ALBUM REVIEW: Charly Bliss - 'Young Enough

I first came to know Charly Bliss through a friend and fellow Weezer fan in the back half of 2017, and I was unquestionably instantly hooked. The sheer melodic nature of their album Guppy, combined with the searing guitars and plain fun lyrics of tracks like ‘Westermarck’ and ‘Glitter’, made for something I knew I would be digesting for years to come. This is why when ‘Capacity’, the lead single from Young Enough, dropped in February, I was taken aback for a moment. This was a track that not only stripped back a lot of the guitars from the debut, but placed a greater focus on a driving groove, as opposed to the relentless drive I had come to know them by. And yet, after a couple of listens, I was instantly a hooked. This was the clear sign of a group willing to grow, and on Young Enough, they’ve grown to a place far beyond their debut.

The most important thing worth noting before one dives into Young Enough is that this is not a light ride. Despite the upbeat songs and sparkling production that fill out most of the record, these songs are undeniably heavy. From tracks like ‘Capacity’ that deal with millennial burnout (I’m at capacity/I’m spilling out of me), the loss of hope in ‘The Truth’ (Kissing babies/I’m alive but I’m dead inside), to the sexual abuse described in ‘Chatroom’ (I was fazed in the spotlight - his word against mine/everybody know you’re the second coming), this is lead singer Eva Hendricks putting her heart and soul on the line for all to see, and one would be hard pressed to say it doesn’t pay off. But where Young Enough truly succeeds is how it uses these topics. ‘Chatroom’ for instance is framed in an instrumental that is irresistible to pogo along to, highlighted by its top-tier “Fuck you” chorus (I’m not gonna take you home, I’m not gonna save you, no), while ‘Bleach’, a track that deals with “trying to hold onto hope […] when the world feels like a political nightmare hell-scape”, rounded out beautifully with the line “Now every day I thank the moon and stars that I was born a girl”.

Not everything about Young Enough comes from this place though. ‘Under You’, placed perfectly in the third track slot, reflects the intensity of Guppy, with an instrumental “So maniacal to play that only [Eva’s] brother Sam could write it”. The track deals with the utter obsession one often has in a partner at the start of a relationship - whether it turns out good or bad - with every line being utterly brilliant, a clear highlight being “I’ll occupy your nation, fool!”, a line I’ve never considered, and yet is accurate beyond belief. Opener ‘Blown to Bits’ also acts as a perfect way of setting the album up, reflecting on life as it stands between the good and bad. Through the lament that “It’s gonna break my heart to see it blown to bits”, the band perfectly builds their sonic palette for the album, opening with a biting synth, before gently introducing Spencer Fox’s guitar, Dan Shure’s bass, and eventually Sam Hendricks’ pounding drums, which then all gives way to the more typical crunchy affair for the bridge. This all come back together with a thick, deep synth bass layer, before dying away into lead single ‘Capacity’.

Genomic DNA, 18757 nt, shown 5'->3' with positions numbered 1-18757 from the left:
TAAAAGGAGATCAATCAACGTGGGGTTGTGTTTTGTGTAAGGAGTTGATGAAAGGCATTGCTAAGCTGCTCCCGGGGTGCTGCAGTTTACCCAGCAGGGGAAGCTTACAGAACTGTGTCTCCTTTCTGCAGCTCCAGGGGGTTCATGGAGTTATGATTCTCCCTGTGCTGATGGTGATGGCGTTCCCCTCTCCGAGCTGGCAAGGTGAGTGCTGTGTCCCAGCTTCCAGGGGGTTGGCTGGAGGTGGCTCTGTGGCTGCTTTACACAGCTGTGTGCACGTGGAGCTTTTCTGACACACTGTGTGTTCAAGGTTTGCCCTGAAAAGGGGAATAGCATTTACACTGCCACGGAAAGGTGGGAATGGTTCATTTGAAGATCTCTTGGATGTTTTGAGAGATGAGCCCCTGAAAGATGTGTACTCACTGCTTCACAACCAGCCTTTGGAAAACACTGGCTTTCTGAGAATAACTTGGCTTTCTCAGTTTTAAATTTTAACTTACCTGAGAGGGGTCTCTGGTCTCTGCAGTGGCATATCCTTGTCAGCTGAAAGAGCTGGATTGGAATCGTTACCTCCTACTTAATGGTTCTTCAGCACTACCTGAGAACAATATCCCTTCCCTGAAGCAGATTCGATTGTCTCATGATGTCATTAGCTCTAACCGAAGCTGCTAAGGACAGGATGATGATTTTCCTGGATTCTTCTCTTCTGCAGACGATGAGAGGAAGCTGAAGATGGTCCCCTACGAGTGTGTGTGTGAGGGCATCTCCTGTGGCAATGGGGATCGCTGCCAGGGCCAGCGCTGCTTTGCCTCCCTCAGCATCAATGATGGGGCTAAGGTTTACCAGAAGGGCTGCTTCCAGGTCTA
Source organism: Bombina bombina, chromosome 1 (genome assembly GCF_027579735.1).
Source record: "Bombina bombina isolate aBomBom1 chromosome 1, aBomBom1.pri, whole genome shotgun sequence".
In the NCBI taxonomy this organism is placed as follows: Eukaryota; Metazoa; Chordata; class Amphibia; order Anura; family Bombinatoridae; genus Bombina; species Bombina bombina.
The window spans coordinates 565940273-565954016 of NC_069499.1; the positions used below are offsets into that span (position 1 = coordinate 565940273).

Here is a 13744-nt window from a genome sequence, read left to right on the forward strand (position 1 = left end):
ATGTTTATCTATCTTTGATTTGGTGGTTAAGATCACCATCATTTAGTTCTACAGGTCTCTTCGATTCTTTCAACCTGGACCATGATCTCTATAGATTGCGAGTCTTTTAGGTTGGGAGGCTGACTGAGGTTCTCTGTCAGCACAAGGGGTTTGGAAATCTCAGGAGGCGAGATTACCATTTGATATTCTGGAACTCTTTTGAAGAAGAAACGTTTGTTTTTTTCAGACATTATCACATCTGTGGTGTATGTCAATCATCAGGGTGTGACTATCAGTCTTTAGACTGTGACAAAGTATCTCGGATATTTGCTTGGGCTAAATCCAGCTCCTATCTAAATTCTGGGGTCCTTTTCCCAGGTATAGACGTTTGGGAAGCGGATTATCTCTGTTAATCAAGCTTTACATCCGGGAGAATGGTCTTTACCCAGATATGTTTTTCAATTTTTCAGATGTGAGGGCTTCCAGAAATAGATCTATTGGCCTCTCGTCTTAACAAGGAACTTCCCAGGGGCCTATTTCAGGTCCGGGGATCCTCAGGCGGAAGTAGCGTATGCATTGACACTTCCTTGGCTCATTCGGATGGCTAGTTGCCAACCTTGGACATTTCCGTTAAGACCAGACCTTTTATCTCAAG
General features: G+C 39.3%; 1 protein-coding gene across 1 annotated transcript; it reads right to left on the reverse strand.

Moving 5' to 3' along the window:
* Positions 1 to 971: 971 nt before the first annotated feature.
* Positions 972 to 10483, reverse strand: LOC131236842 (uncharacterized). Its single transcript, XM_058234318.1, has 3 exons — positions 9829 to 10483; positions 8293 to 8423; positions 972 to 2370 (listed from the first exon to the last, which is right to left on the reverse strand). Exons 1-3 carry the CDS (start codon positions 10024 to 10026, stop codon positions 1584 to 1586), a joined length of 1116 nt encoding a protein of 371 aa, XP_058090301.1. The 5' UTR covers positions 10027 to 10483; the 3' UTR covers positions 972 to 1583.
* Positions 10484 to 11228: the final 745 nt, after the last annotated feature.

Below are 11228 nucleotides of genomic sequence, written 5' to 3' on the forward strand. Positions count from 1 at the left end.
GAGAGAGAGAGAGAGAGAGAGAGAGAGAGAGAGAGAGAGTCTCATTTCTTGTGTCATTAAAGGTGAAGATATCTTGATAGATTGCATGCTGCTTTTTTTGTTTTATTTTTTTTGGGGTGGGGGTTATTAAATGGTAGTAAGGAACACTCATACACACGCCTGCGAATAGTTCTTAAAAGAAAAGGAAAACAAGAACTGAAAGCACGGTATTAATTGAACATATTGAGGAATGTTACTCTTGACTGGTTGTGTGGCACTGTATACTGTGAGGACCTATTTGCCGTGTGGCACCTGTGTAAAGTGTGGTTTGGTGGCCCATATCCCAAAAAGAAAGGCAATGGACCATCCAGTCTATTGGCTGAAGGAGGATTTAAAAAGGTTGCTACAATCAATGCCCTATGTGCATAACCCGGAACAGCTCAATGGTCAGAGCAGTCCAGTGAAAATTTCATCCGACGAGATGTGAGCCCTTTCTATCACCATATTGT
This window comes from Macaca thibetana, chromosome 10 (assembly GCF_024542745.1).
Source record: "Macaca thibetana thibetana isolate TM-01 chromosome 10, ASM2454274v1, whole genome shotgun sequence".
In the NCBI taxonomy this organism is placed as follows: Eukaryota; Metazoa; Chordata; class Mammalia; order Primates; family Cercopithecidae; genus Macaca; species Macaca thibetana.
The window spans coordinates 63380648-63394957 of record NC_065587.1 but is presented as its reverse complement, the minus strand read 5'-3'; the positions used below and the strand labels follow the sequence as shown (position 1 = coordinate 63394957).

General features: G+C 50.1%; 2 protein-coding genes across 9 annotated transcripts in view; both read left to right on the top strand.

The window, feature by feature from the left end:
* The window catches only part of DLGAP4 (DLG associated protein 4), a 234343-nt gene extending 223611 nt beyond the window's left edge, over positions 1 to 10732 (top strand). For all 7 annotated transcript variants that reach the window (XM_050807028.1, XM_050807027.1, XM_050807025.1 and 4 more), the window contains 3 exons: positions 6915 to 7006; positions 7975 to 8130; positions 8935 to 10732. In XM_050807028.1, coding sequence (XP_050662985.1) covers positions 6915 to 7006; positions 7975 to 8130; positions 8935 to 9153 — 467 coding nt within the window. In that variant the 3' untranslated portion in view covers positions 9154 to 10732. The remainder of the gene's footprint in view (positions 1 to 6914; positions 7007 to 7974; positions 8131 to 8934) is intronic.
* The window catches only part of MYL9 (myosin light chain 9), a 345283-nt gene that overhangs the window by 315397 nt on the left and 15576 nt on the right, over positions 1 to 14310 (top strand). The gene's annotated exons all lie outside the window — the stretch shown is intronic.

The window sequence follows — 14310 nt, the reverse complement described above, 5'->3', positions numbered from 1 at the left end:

Arguably, the centerpiece of the album is the title track. While looking back at a relationship, like many of the songs on this album, Eva tells us a story of that first serious love, and those raw and pure teenage emotions. It’s the sort of romance that feels like everything. You are both deeply and completely in love, but you can never get it together to really give each other what you need, and this song is about turning around years later and reflecting upon how important that relationship was in hindsight. As Eva beautifully puts it, “We’re young enough/to believe it should hurt this much”. It’s at this moment you can really see the growth in the band from Guppy, and just how gigantic the songwriting has become. The song builds from a lone guitar and Eva’s unmistakable voice, to something “astronomically huge” that rips right into your heart and takes you back to those long drives home when you first got your license. If you take one track away from this album, this is it.

Between these tracks, there are undeniably more highlights. The 70 second ‘Fighting in the Dark’ is a brief look back at a therapy breakthrough, in which Eva sounds as tender as ever, while the slow burn of ‘Hurt Me’ coming off ‘Chatroom’ is likely to smack anyone to the floor emotionally. Probably the most fun is third single ‘Hard to Believe’, a slice of power pop heaven that anyone who already loved the band is sure to enjoy, despite the tale of trying to escape a failing relationship. Most unique of all is the midtempo ‘Camera’, an interesting look at bank fraud, and how someone could be using your money to create a masterpiece - or they could just have some sick and twisted intentions, but you’ll never truly know.

On Young Enough, Charly Bliss have brought to the table a clear statement - they are not a one trick pony, and that they can indeed grow their sound beyond the crunchy power pop of their debut. With lyrical content as deep as this, and musicianship tighter than ever, this is essential listening for just about anyone, and I know I’ll be playing it a heck of a lot more as the year goes on. Highly recommended.

Frederick French-Pounce hosts Back to Mono on COOL MOVES RADIO.